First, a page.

A free speech courage award should go to U.S. District Judge Rudolph Randa for his recent ruling blocking the enforcement of part of Wisconsin’s campaign finance law that prohibits “coordinated issue advocacy” between outside groups and candidates. Liberal, overzealous Badger State prosecutors have tried to use a very subjective interpretation of the law as justification for their four-year, failed witch hunt to try and bring down Governor Scott Walker and his allies.
Earlier this year, the same Judge Randa ordered a shut-down of the nefarious so-called “John Doe” investigation – a secret probe launched in 2012 by partisan Democrat District Attorney John Chisholm against 29 conservative groups for allegedly “coordinating” with political candidates during the 2011 and 2012 Wisconsin recall elections. The investigation, in which witnesses were sworn to secrecy, was carried out in KGB-style fashion, including pre-dawn raids on the private residences of stunned citizens who had their computers and other possessions confiscated.
In January, Wisconsin Judge Gregory A. Peterson terminated many of the subpoenas for these raids because they “fail[ed] to show probable cause that a crime was committed.” In his ruling shutting down the probe, Randa stated that “plaintiffs have been shut out of the political process merely by association with conservative politicians. This cannot square with the First Amendment and what it was meant to protect.”
Last month, it was revealed by a former Chisholm subordinate that Chisholm’s drive to defeat Walker was deeply personal. According to Stuart Taylor, a renowned legal writer, Chisholm’s wife, a teacher union representative, “had been repeatedly moved to tears by Walker’s anti-union policies in 2011.” In turn, Chisholm said that “he felt that it was his personal duty to stop Walker from treating people like this.”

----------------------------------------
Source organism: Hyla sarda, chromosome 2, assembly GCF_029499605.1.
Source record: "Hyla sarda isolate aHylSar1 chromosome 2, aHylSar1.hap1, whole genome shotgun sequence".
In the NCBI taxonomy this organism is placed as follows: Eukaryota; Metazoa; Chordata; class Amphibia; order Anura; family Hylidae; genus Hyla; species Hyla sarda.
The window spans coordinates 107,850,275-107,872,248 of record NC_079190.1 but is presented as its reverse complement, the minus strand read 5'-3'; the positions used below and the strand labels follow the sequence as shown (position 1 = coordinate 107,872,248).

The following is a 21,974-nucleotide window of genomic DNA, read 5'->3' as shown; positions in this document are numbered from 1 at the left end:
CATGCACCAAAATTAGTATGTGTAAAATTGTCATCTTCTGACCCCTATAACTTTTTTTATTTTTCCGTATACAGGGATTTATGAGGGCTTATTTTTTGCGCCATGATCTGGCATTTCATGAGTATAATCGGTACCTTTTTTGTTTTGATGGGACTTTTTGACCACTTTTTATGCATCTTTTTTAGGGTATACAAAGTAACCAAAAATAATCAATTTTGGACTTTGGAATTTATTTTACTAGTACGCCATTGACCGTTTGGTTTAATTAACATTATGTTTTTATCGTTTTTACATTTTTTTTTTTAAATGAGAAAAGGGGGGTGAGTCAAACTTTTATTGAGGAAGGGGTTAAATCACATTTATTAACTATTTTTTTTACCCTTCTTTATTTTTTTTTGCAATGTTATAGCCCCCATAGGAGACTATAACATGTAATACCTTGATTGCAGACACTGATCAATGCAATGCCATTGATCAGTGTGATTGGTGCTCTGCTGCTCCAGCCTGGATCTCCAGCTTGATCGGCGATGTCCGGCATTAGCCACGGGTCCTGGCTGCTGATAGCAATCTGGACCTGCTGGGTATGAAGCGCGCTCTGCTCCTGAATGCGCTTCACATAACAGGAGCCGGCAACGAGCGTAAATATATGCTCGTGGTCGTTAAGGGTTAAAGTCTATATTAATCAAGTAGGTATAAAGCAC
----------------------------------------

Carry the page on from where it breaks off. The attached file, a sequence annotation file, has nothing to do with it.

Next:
What Judge Randa has confirmed is the basis for these investigations was not only pure political payback, but unconstitutional. Unable to defeat Walker at the ballot box and having disdain for his successful tax, health care and labor reforms as governor, prosecutors desperately turned to secret type of investigation – normally reserved for drug kingpins – in an attempt to bring him down.
What’s frightening about this witch hunt is prosecutors were actually less interested in an outcome, than casting a cloud of impropriety over Walker and his allies. This would hinder, if not silence outside groups that support his policies and give Democrat Mary Burke a better chance to defeat him this fall – and was part of a liberal pile-on in attempts remove Walker from office.
While these investigations went forward, Walker had to survive a recall election two years after being initially elected. Several of his legislative allies had to survive recall elections as well.
Additionally, liberal groups went all-in to defeat a state supreme court justice up for re-election, in an attempt to tip the balance of the court to a liberal majority that would toss out Walker’s reforms when challenged in court. Wisconsin voters re-elected the justice in a bitter, costly race.
Randa’s ruling is vindication for Walker and conservative groups, but it also serves as a frightening reminder that we now live in a country where citizens and groups have their First Amendment rights directly threatened by political persecution.
Last month, the Texas Court of Criminal Appeals found former Texas Congressman and House Majority Leader Tom Delay innocent of all charges stemming from a 2005 indictment. Great news for Delay, but it came nine years too late; his political career over and his reputation sullied in the process.
The IRS admitted to targeting conservative organizations by denying or slowing their approval for tax exempt status as well as leaking one group’s donor records. The more investigators have tried to get to the bottom of the scandal, IRS employees’ computers have mysteriously crashed and evidence has simply disappeared.
This assault on constitutional rights is happening all over, not just in Wisconsin. In his “John Doe” ruling Judge Randa summed it up perfectly when he said “maximizing First Amendment freedom is a better way to deal with political corruption than allowing the seemingly corruptible to do so.”
Photo credit: Wikimedia Commons/WisPolitics.com
Ken Blackwell is a senior fellow at the Family Research Council and the American Civil Rights Union, and on the board of the Becket Fund for Religious Liberty.